Fox News host Steve Hilton

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Fox dismisses health experts, declares America is ready to reopen

Health experts say much more widespread diagnostic testing and contact tracing is needed before it's safe to reopen

As the coronavirus pandemic continues to kill more than 1,000 Americans daily, Fox News personalities are dismissing the steps that health experts say are necessary to safely reopen America, insisting there is no need to expand contact tracing or diagnostic testing, and pointing to unreliable antibody test results to say COVID-19 is less dangerous than experts say.

  • As coronavirus deaths have climbed into the tens of thousands, Fox hosts have declared America is ready to reopen

  • More than 1,000 Americans have died daily of COVID-19 since early April. A daily tracker of coronavirus deaths in America from NBC News shows that over 1,000 Americans have died of COVID-19 every day since early April, with the reported death toll topping 2,000 several days and more than 3,000 at least once. The U.S. is on track to soon lose more Americans to COVID-19 in just a few months than in 20 years of the Vietnam War. [NBC News, accessed 4/28/20; The Intercept, 4/27/20]

  • Fox host Sean Hannity: “We don't have to wait until May 1” to reopen most states. 

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    Citation From the April 13, 2020, edition of Fox News' Hannity     

    GOV. GREG ABBOTT: We are working on strategies as we speak with medical experts, with business leaders to find the right strategy so that we can unleash our economy. Remember this, Sean, Texas was the number one state in the United States for job creation last year, we're leading in gross domestic product. Texas is essential for the future of the United States of America economically. America needs Texas to get back to business. 

    SEAN HANNITY (HOST): But I think most states can reopen even sooner than later. We don't have to wait until May 1, but it's going to be more challenging in a city like New York. Now, I think there's a new normal for New York. I think half the workforce should probably work from home if they can.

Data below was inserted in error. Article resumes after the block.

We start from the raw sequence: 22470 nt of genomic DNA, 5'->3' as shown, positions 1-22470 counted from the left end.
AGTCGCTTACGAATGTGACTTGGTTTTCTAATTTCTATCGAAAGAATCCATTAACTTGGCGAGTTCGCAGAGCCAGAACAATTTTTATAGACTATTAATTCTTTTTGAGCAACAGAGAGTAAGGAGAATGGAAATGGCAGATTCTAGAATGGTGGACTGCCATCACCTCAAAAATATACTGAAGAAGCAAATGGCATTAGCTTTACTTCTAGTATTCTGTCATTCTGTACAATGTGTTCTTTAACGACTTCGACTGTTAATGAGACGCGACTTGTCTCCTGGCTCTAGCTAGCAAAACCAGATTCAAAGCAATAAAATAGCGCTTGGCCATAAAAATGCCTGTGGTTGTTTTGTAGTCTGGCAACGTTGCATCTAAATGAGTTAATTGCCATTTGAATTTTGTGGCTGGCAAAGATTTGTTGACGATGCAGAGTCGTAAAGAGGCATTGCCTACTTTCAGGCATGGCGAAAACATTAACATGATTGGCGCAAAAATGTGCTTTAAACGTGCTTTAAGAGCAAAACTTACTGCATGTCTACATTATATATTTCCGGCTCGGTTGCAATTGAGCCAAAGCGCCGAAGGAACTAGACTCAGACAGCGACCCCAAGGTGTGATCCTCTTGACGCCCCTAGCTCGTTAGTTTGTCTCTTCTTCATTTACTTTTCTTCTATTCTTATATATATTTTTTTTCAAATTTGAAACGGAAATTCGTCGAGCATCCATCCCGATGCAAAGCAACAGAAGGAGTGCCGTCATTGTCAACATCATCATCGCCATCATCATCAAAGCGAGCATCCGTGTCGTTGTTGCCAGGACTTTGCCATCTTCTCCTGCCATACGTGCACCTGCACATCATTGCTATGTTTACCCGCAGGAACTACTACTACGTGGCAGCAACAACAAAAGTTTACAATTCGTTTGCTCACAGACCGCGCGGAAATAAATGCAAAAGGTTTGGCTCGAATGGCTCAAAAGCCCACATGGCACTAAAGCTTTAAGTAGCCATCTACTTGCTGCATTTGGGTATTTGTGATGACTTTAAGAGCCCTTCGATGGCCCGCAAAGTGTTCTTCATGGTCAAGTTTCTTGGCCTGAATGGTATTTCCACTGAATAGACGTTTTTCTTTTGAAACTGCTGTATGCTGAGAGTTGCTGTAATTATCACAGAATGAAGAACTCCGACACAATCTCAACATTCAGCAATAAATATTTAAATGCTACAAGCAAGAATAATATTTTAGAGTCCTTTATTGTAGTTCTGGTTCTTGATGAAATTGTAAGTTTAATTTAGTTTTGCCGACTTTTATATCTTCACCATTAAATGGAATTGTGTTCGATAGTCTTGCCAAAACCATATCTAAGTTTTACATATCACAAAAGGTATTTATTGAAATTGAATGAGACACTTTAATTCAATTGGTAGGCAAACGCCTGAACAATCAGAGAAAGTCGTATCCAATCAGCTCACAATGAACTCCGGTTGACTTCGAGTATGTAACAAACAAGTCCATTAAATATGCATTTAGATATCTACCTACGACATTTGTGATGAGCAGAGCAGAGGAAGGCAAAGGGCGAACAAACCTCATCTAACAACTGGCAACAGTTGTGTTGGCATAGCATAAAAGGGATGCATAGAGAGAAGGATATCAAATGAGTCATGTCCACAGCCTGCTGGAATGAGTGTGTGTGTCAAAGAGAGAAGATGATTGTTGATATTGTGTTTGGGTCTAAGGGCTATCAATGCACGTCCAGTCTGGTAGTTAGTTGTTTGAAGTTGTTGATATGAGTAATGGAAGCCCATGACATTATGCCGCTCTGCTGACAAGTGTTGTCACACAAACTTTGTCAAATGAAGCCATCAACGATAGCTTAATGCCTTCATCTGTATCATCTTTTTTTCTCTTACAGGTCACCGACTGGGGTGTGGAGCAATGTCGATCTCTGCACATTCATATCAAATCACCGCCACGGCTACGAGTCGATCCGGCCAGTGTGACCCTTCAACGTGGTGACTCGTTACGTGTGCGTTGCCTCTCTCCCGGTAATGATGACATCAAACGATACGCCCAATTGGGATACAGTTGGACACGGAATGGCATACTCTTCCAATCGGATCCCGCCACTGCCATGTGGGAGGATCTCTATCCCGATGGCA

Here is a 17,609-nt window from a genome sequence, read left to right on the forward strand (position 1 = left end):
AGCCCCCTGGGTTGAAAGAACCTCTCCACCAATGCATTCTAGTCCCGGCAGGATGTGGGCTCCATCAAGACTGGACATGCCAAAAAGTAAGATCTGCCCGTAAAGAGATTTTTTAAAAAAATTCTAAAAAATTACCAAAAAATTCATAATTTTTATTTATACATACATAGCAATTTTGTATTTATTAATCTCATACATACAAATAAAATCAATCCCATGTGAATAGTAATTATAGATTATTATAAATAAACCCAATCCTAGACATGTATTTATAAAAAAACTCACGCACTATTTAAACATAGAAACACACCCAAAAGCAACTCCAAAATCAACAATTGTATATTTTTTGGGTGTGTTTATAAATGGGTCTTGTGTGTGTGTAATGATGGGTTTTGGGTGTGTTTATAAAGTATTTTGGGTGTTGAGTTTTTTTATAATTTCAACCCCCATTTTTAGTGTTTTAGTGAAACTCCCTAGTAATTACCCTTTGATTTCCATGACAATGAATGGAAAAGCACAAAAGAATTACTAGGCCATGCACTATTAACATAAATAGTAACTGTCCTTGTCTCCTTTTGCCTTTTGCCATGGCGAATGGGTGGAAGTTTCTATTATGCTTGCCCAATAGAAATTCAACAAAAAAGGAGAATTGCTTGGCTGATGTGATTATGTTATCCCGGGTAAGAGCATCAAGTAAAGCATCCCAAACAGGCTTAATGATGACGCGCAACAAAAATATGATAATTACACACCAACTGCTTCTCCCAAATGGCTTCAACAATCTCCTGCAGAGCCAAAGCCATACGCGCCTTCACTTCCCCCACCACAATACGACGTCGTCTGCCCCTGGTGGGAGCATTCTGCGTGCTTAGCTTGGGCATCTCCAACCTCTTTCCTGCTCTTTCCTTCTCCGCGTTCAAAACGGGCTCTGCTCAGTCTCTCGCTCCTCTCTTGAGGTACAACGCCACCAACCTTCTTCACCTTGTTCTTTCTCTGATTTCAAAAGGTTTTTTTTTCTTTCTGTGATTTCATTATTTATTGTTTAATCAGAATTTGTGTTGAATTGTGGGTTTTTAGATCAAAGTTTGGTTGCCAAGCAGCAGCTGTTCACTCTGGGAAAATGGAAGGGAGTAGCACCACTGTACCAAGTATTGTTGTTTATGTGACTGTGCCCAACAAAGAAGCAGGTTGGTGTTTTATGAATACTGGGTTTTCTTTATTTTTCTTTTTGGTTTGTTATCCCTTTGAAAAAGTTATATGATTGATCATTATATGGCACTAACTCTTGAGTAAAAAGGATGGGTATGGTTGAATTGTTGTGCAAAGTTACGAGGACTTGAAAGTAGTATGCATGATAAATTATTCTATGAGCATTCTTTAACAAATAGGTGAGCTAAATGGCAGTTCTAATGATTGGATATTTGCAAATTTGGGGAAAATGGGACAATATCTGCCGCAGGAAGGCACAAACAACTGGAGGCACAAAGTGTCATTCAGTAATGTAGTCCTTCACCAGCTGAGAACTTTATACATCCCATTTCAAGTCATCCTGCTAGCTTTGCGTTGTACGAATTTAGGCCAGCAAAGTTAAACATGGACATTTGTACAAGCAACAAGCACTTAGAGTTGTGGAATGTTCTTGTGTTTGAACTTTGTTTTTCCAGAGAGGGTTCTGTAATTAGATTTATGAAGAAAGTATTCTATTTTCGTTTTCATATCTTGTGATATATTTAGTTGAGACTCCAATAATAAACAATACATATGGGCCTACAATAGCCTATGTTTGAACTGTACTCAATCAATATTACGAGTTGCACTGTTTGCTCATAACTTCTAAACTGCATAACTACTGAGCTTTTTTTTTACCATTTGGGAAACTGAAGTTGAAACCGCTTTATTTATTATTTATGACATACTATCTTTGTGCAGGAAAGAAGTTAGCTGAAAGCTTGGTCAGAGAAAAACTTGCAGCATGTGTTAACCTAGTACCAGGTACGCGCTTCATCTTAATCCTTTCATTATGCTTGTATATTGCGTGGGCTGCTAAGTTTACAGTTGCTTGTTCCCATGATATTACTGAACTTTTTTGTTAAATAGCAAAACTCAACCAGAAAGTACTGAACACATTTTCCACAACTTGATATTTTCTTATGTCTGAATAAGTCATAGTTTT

• Fox host Steve Hilton called for reopening without adequate levels of coronavirus testing: “We can't hide from it, we must learn to live with it.”

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    Citation From the April 19, 2020, edition of Fox News' The Next Revolution

    STEVE HILTON (HOST): Now we know how widespread the virus is from the survey testing. It's likely that millions of Americans have it. Millions more will get it. You can't quarantine and contact trace them all. So it was a major victory for science and common sense that this was cut from the new White House guidelines. They do not recommend testing everyone, only those who already have symptoms or people with no symptoms in vulnerable populations like nursing homes. But as the president has said, it's state and local leaders who decide how and when to open up, and the problem is a disastrous establishment groupthink has emerged around the extreme version of Dr. Fauci's plan.

    ...

    Just in the last few days, the establishment put up a new roadblock to reopening, tripling the number of tests, quote, “to identify the majority of people who are infected and isolate them from people who are healthy." This establishment groupthink is misinformation. It ignores the latest data. No surprise that big business has bought into it too. Jeff Bezos told Amazon shareholders this week that those who test positive could be quarantined and cared for. Everyone who tests negative could reenter the economy with confidence. What an idiotic statement. We've got enough problems without Jeff Bezos casually throwing out ignorant, unscientific mumbo-jumbo.

    But this is how some state and local leaders are talking too. Gavin Newsom this week said that California will need the widespread ability to test, contact trace, and isolate before relaxing its stay-at-home order. Los Angeles Mayor Eric Garcetti said the same thing. These people and their public health officials talk to Dr. Fauci.

    Now, I'd like to talk to Dr. Fauci. His advice is hugely consequential. Unfortunately, although we've been asking for a while, he won't talk to us. So tonight, I'm just going to ask the questions anyway and see if we get a reply.